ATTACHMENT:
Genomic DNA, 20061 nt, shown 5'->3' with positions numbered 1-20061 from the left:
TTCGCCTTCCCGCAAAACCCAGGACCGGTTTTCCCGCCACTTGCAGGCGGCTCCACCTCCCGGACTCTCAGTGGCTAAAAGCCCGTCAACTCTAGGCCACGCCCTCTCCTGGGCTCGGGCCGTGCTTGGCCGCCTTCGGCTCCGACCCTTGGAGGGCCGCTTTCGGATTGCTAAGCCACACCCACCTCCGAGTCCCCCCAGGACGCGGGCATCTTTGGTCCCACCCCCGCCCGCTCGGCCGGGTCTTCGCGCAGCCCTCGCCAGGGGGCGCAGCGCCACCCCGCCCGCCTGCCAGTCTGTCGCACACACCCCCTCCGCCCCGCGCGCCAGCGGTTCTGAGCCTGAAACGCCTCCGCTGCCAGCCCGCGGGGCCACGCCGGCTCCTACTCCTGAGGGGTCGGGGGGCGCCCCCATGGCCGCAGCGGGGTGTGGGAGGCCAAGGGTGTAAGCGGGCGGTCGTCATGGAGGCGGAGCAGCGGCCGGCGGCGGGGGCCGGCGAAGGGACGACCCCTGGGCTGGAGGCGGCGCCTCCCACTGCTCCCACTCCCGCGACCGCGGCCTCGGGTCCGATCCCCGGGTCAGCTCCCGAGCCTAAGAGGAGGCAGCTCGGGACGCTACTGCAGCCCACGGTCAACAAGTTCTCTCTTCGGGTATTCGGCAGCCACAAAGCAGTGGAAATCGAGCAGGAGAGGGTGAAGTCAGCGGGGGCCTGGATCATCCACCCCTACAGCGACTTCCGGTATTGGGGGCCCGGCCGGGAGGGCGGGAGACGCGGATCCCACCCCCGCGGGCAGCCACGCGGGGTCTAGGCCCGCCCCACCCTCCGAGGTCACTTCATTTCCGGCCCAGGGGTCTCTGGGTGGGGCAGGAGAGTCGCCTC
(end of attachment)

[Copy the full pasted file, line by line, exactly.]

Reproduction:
Genomic DNA, 20061 nt, shown 5'->3' with positions numbered 1-20061 from the left:
TTCGCCTTCCCGCAAAACCCAGGACCGGTTTTCCCGCCACTTGCAGGCGGCTCCACCTCCCGGACTCTCAGTGGCTAAAAGCCCGTCAACTCTAGGCCACGCCCTCTCCTGGGCTCGGGCCGTGCTTGGCCGCCTTCGGCTCCGACCCTTGGAGGGCCGCTTTCGGATTGCTAAGCCACACCCACCTCCGAGTCCCCCCAGGACGCGGGCATCTTTGGTCCCACCCCCGCCCGCTCGGCCGGGTCTTCGCGCAGCCCTCGCCAGGGGGCGCAGCGCCACCCCGCCCGCCTGCCAGTCTGTCGCACACACCCCCTCCGCCCCGCGCGCCAGCGGTTCTGAGCCTGAAACGCCTCCGCTGCCAGCCCGCGGGGCCACGCCGGCTCCTACTCCTGAGGGGTCGGGGGGCGCCCCCATGGCCGCAGCGGGGTGTGGGAGGCCAAGGGTGTAAGCGGGCGGTCGTCATGGAGGCGGAGCAGCGGCCGGCGGCGGGGGCCGGCGAAGGGACGACCCCTGGGCTGGAGGCGGCGCCTCCCACTGCTCCCACTCCCGCGACCGCGGCCTCGGGTCCGATCCCCGGGTCAGCTCCCGAGCCTAAGAGGAGGCAGCTCGGGACGCTACTGCAGCCCACGGTCAACAAGTTCTCTCTTCGGGTATTCGGCAGCCACAAAGCAGTGGAAATCGAGCAGGAGAGGGTGAAGTCAGCGGGGGCCTGGATCATCCACCCCTACAGCGACTTCCGGTATTGGGGGCCCGGCCGGGAGGGCGGGAGACGCGGATCCCACCCCCGCGGGCAGCCACGCGGGGTCTAGGCCCGCCCCACCCTCCGAGGTCACTTCATTTCCGGCCCAGGGGTCTCTGGGTGGGGCAGGAGAGTCGCCTC